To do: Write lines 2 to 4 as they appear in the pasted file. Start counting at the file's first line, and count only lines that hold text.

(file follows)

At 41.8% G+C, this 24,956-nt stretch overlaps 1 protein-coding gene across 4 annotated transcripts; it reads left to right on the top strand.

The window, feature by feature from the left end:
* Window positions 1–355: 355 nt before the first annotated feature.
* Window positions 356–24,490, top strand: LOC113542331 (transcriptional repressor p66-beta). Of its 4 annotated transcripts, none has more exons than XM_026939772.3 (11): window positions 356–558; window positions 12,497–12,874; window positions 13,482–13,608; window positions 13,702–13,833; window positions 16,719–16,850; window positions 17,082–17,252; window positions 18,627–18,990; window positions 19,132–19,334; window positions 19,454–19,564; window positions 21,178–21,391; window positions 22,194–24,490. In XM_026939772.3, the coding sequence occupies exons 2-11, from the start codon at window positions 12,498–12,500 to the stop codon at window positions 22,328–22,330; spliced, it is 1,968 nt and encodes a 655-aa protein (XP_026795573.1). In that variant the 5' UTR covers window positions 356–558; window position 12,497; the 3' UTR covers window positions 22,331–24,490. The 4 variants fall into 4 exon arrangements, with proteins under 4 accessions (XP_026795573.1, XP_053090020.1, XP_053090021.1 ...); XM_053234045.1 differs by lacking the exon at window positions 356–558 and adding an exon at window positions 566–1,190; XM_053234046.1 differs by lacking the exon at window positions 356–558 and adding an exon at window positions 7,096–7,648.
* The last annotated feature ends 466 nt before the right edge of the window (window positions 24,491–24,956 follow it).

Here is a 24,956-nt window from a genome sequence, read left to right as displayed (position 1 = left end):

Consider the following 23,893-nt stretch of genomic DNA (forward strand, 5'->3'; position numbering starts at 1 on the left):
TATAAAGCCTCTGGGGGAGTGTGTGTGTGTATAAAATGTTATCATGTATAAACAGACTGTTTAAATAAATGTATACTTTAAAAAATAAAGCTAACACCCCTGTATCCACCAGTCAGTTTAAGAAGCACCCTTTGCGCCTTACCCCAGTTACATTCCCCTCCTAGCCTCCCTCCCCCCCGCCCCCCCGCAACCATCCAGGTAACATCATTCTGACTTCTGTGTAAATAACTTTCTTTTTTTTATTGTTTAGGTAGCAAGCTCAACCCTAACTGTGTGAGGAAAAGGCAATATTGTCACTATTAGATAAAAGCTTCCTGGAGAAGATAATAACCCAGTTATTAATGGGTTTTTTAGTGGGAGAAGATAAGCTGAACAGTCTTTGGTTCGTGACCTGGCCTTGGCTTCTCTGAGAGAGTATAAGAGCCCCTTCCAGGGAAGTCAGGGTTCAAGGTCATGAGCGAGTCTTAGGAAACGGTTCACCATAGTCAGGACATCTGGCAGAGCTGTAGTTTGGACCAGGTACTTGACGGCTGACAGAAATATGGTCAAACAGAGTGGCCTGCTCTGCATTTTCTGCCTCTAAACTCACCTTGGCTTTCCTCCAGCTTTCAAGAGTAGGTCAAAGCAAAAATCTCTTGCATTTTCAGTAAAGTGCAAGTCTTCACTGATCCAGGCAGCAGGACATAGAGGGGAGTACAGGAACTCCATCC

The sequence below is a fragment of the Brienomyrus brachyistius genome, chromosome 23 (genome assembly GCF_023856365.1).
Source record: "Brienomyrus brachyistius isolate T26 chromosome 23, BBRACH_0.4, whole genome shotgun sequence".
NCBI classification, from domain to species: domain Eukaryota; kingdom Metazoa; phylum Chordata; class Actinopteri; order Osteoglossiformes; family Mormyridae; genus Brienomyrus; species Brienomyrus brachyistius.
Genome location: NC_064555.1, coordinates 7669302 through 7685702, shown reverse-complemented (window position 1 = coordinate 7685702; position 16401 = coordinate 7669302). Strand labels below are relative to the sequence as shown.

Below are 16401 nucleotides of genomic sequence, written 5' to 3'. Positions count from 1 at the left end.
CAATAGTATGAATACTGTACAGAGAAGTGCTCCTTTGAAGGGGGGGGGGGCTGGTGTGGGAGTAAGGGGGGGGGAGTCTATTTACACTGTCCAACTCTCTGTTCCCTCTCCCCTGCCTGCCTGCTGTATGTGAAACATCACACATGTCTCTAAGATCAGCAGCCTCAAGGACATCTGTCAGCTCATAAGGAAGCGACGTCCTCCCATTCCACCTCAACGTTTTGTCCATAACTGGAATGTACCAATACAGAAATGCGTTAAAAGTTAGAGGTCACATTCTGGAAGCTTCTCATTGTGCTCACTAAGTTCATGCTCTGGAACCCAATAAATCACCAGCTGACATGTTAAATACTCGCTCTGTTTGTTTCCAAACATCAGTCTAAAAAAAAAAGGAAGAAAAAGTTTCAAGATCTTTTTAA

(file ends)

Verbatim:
The window, feature by feature from the left end:
* Window positions 1–355: 355 nt before the first annotated feature.
* Window positions 356–24,490, top strand: LOC113542331 (transcriptional repressor p66-beta). Of its 4 annotated transcripts, none has more exons than XM_026939772.3 (11): window positions 356–558; window positions 12,497–12,874; window positions 13,482–13,608; window positions 13,702–13,833; window positions 16,719–16,850; window positions 17,082–17,252; window positions 18,627–18,990; window positions 19,132–19,334; window positions 19,454–19,564; window positions 21,178–21,391; window positions 22,194–24,490. In XM_026939772.3, the coding sequence occupies exons 2-11, from the start codon at window positions 12,498–12,500 to the stop codon at window positions 22,328–22,330; spliced, it is 1,968 nt and encodes a 655-aa protein (XP_026795573.1). In that variant the 5' UTR covers window positions 356–558; window position 12,497; the 3' UTR covers window positions 22,331–24,490. The 4 variants fall into 4 exon arrangements, with proteins under 4 accessions (XP_026795573.1, XP_053090020.1, XP_053090021.1 ...); XM_053234045.1 differs by lacking the exon at window positions 356–558 and adding an exon at window positions 566–1,190; XM_053234046.1 differs by lacking the exon at window positions 356–558 and adding an exon at window positions 7,096–7,648.